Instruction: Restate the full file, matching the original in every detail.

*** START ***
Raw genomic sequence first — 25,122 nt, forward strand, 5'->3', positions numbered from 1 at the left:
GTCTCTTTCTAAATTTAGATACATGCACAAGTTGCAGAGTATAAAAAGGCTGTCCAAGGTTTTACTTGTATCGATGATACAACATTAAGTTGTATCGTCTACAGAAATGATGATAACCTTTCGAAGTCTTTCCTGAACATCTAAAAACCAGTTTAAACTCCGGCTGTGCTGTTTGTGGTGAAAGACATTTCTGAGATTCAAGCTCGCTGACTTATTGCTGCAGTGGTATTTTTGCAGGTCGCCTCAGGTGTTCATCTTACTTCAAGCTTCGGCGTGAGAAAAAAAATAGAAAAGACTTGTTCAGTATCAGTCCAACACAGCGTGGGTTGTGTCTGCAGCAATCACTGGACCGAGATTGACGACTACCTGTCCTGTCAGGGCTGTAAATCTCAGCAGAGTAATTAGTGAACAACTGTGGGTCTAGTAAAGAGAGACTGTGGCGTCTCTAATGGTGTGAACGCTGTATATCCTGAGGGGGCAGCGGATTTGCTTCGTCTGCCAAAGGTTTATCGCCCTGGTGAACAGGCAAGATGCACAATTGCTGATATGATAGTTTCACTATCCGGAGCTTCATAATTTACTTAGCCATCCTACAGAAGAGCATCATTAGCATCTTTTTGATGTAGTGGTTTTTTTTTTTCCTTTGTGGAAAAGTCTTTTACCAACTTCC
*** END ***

Raw genomic sequence first — 25,122 nt, forward strand, 5'->3', positions numbered from 1 at the left:
GTCTCTTTCTAAATTTAGATACATGCACAAGTTGCAGAGTATAAAAAGGCTGTCCAAGGTTTTACTTGTATCGATGATACAACATTAAGTTGTATCGTCTACAGAAATGATGATAACCTTTCGAAGTCTTTCCTGAACATCTAAAAACCAGTTTAAACTCCGGCTGTGCTGTTTGTGGTGAAAGACATTTCTGAGATTCAAGCTCGCTGACTTATTGCTGCAGTGGTATTTTTGCAGGTCGCCTCAGGTGTTCATCTTACTTCAAGCTTCGGCGTGAGAAAAAAAATAGAAAAGACTTGTTCAGTATCAGTCCAACACAGCGTGGGTTGTGTCTGCAGCAATCACTGGACCGAGATTGACGACTACCTGTCCTGTCAGGGCTGTAAATCTCAGCAGAGTAATTAGTGAACAACTGTGGGTCTAGTAAAGAGAGACTGTGGCGTCTCTAATGGTGTGAACGCTGTATATCCTGAGGGGGCAGCGGATTTGCTTCGTCTGCCAAAGGTTTATCGCCCTGGTGAACAGGCAAGATGCACAATTGCTGATATGATAGTTTCACTATCCGGAGCTTCATAATTTACTTAGCCATCCTACAGAAGAGCATCATTAGCATCTTTTTGATGTAGTGGTTTTTTTTTTTCCTTTGTGGAAAAGTCTTTTACCAACTTCC